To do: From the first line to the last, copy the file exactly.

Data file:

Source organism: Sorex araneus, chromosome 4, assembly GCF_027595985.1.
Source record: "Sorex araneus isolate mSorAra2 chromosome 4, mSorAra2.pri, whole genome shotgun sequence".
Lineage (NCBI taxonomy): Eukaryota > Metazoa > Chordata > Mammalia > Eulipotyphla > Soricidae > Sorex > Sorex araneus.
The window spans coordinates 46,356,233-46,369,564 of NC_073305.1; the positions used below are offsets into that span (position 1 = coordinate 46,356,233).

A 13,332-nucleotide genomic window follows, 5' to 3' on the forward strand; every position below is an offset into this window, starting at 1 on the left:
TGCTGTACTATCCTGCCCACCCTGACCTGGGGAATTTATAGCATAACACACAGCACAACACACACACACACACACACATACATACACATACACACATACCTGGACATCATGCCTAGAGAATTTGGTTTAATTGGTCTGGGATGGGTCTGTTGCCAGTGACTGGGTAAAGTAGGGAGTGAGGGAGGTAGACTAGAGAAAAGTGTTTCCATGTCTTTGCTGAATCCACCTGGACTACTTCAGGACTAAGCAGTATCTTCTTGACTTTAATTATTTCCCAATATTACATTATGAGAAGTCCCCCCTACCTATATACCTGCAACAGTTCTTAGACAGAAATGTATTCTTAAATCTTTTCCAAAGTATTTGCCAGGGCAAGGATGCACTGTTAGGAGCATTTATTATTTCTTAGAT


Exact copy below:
Source organism: Sorex araneus, chromosome 4, assembly GCF_027595985.1.
Source record: "Sorex araneus isolate mSorAra2 chromosome 4, mSorAra2.pri, whole genome shotgun sequence".
Lineage (NCBI taxonomy): Eukaryota > Metazoa > Chordata > Mammalia > Eulipotyphla > Soricidae > Sorex > Sorex araneus.
The window spans coordinates 46,356,233-46,369,564 of NC_073305.1; the positions used below are offsets into that span (position 1 = coordinate 46,356,233).

A 13,332-nucleotide genomic window follows, 5' to 3' on the forward strand; every position below is an offset into this window, starting at 1 on the left:
TGCTGTACTATCCTGCCCACCCTGACCTGGGGAATTTATAGCATAACACACAGCACAACACACACACACACACACACATACATACACATACACACATACCTGGACATCATGCCTAGAGAATTTGGTTTAATTGGTCTGGGATGGGTCTGTTGCCAGTGACTGGGTAAAGTAGGGAGTGAGGGAGGTAGACTAGAGAAAAGTGTTTCCATGTCTTTGCTGAATCCACCTGGACTACTTCAGGACTAAGCAGTATCTTCTTGACTTTAATTATTTCCCAATATTACATTATGAGAAGTCCCCCCTACCTATATACCTGCAACAGTTCTTAGACAGAAATGTATTCTTAAATCTTTTCCAAAGTATTTGCCAGGGCAAGGATGCACTGTTAGGAGCATTTATTATTTCTTAGAT